Europe Goes Boom! – Surfing LA

It… is… the… never… ending… Swell Story. Hey, we don’t make the rules. The atmosphere does. And this November, it decided to enforce low pressure on the U.S. East Coast. Major low pressure. Like first-cold-front-of-the-season low pressure. This indiscriminate system sent swell everywhere — from South Beach, Miami to South Shore, Massachusetts — and it didn’t stop there. Caribbean hotspots went kablooey, too. with the shores of Western Europe on deck. And it STILL didn’t stop. If anything, it grew bigger. So big, it gave birth — to twins!

Taz Knight, Ireland. “Honestly, it was almost as good as it gets, if it weren’t so setty,” ays Taz. “We had a solid half-hour wait between them, and even then there were only a couple rideable waves in a set. Plus, it was the busiest I’ve ever seen it [laughs], but it was still a sick day and I had a nice one, so I was frothing.” Photo: Lighthouse Industries

Ben Howey, Monday at Bantham in South Devon. The jewel of the South Hams is usually crazy-busy, but on this day, the crowd was kind of thin with only a handful taking off on the outside. Photo: Luke Prokopiou

We tapped Surfline’s European forecaster Jamie Bateman for intel: “When a coastal low formed off Georgia and shifted north over the weekend of November 6th-7th, it sent surf to much of the U.S. East Coast,” he said. “As this low moved into the Gulf Stream, though, it split into two. By Thursday, the southernmost system or “twin” jumped onto the jet stream express, where it met a cold front pushing south off Newfoundland. By Friday, the storm dropped to a 960mb beast, spanning more than 1,500 miles of North Atlantic real estate with 50-knot-plus winds spiraling around an evolving center.

 Round One: South Florida | Round Two: Western Atlantic

Saturday at Supertubos. Photo: Helio Antonio

“The initial pulse of long-period, W/WNW swell from this system arrived on Europe’s western fringes on Sunday with exposed breaks in Ireland seeing inconsistent, double-overhead sets with that all-important, light offshore wind. By Sunday afternoon exposed Cornish beaches were going rogue with unruly, double-overhead peaks; while further north in Devon and South Wales, the swell built into the afternoon with standouts going double-overhead by sundown with light wind. W swell magnets along the south coast of England started seeing see signs of the swell, as well, with a few select reefs in the far west turning on by Sunday evening.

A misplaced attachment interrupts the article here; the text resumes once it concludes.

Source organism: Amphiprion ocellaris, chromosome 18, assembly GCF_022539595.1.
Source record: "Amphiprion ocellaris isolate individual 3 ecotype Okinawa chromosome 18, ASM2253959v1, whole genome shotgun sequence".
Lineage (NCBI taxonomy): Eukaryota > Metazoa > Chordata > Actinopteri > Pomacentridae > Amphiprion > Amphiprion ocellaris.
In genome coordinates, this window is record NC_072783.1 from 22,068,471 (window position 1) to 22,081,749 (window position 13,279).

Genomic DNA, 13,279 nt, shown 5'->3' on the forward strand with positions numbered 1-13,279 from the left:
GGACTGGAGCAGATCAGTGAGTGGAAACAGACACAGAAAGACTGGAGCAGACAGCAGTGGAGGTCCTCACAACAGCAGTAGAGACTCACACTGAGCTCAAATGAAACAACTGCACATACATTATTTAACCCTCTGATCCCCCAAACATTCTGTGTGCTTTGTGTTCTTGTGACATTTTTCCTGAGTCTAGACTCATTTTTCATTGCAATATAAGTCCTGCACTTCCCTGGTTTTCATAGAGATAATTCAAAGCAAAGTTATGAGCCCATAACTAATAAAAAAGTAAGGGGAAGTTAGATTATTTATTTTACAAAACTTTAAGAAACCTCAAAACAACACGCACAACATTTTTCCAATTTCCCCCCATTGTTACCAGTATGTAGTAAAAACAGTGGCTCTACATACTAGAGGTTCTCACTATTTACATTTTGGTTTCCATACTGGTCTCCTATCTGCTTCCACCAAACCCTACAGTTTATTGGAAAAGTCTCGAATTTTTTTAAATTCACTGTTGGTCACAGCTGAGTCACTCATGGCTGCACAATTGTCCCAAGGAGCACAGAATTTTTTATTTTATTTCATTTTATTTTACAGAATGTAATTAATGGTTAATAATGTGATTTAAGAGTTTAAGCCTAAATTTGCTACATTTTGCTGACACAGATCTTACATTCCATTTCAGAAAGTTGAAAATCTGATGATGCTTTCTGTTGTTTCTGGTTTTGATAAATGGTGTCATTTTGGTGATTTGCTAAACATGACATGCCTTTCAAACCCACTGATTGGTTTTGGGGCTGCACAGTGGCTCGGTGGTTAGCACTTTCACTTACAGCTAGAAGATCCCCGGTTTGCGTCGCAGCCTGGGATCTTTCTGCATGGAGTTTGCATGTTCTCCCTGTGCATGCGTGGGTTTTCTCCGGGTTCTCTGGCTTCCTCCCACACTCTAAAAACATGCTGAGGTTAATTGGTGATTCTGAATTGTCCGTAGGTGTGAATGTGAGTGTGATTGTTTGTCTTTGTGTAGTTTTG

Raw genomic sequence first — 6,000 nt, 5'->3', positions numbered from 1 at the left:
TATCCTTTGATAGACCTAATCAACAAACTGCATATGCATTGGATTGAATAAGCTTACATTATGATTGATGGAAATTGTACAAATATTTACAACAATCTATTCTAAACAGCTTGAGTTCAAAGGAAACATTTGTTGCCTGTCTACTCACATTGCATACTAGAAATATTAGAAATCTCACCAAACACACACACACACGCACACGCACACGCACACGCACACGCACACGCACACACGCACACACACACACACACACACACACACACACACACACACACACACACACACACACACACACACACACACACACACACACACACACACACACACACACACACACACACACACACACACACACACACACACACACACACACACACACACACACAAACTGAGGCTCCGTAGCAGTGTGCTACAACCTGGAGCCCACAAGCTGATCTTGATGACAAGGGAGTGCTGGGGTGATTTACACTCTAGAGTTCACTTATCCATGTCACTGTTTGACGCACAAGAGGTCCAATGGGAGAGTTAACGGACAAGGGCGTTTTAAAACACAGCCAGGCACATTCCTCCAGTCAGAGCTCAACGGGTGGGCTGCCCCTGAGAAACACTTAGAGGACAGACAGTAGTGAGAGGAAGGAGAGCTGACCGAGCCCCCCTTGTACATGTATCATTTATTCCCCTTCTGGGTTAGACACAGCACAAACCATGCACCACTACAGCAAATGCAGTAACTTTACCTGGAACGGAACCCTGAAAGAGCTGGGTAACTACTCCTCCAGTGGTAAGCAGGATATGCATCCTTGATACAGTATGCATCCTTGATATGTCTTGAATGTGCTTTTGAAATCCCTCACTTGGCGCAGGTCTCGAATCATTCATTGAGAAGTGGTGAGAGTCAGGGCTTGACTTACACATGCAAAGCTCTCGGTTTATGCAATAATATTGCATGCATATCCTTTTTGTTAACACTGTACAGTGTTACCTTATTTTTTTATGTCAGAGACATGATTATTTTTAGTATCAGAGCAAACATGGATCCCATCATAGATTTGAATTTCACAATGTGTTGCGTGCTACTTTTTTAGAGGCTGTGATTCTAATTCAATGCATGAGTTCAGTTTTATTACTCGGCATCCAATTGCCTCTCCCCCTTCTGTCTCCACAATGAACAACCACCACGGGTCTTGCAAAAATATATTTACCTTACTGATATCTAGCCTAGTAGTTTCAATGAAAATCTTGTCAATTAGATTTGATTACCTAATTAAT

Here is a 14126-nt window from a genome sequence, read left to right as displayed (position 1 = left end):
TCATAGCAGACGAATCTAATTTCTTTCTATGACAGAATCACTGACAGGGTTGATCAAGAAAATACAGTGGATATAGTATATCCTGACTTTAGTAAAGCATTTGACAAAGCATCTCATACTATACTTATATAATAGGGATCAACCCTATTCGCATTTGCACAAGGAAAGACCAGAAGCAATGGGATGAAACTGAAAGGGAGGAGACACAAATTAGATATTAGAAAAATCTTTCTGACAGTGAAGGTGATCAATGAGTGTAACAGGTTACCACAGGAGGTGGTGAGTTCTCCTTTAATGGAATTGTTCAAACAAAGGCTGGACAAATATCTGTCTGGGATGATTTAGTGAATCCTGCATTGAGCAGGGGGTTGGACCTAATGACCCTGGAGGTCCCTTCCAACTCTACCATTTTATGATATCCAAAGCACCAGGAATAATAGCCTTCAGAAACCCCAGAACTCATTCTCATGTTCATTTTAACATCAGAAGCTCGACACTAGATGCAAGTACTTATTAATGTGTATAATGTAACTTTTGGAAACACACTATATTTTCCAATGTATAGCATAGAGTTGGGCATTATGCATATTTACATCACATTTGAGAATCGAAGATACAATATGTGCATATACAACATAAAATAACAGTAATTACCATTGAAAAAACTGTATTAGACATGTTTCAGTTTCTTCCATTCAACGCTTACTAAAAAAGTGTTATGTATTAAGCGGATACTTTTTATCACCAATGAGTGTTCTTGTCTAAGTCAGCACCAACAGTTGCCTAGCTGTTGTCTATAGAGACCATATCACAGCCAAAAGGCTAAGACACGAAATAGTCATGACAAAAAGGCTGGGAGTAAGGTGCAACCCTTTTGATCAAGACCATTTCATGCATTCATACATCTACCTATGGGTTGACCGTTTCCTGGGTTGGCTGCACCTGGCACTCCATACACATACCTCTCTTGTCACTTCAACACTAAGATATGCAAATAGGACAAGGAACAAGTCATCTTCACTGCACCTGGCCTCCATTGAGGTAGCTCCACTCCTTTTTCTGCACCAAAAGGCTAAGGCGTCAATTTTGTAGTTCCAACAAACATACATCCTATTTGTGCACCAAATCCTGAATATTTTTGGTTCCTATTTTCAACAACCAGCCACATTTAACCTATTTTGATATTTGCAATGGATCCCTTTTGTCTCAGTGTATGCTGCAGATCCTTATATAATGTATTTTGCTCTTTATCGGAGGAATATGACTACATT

Saturday at Nazare. And it’s been pumping there ever since. Photo: Jon Aspuru

“Monday was the day in the Southwest UK, though, with light wind and booming swell refracting into bays and beaches that are usually way out of a W/WNW swell’s reach. The swell had calmed a little from Sunday, but exposed beaches in Cornwall, Devon, Gower and Prembrokeshire were still seeing double-overhead sets; smaller at spots where the swell had to refract and negotiate shallower water. But even in the Severn Estuary, for example, the surf was still overhead and sheet glass — a fine thing and a rare one.

Watch Live Cams: Cornwall | Devon | France | Spain | Portugal

Xabi Lopez, Nazare. “This was my first time surfing Nazare, and this was the best wave of my life,” says Xabi. “I was with the Surfaros team and it was an incredible day. I want to thank Axi Muniain for helping me push my limits. Already looking forward to the next few days of swell, which look promising.” Photo: @ritxigoya

Nazare Live Cams: Cliff View | Beach Overview

“The swell moved south into the remaining west-facing shores in Europe, where in most cases it was greeted by light offshore wind. Exposed beaches in France and Portugal were awash with double to triple-overhead sets at the peak of the swell. There were some tricky onshore N winds in Biscay at times, while the west coast of Portugal saw light, offshore wind, especially during the mornings

Sunday in Ireland. Lonely, shallow and heavy, this was not a spot for the fainthearted — and only for those willing to wait 30 minutes for a bomb. It’s 50/50 if you make it out or get eaten whole. Best to avoid it unless your surname is Lane, Maguire or Knight. Photo: Gary McCall

“And the storm’s not done yet. It bumped in a strong Greenland high over the weekend and stalled briefly, allowing another trough of low pressure — the second “twin” — to move off the coast of Newfoundland and catch up with the main system, which only added more energy to the North Atlantic. Another round of fairly solid WNW/NW swell from this system is currently marching ashore in Ireland and will be filtering south over the coming days.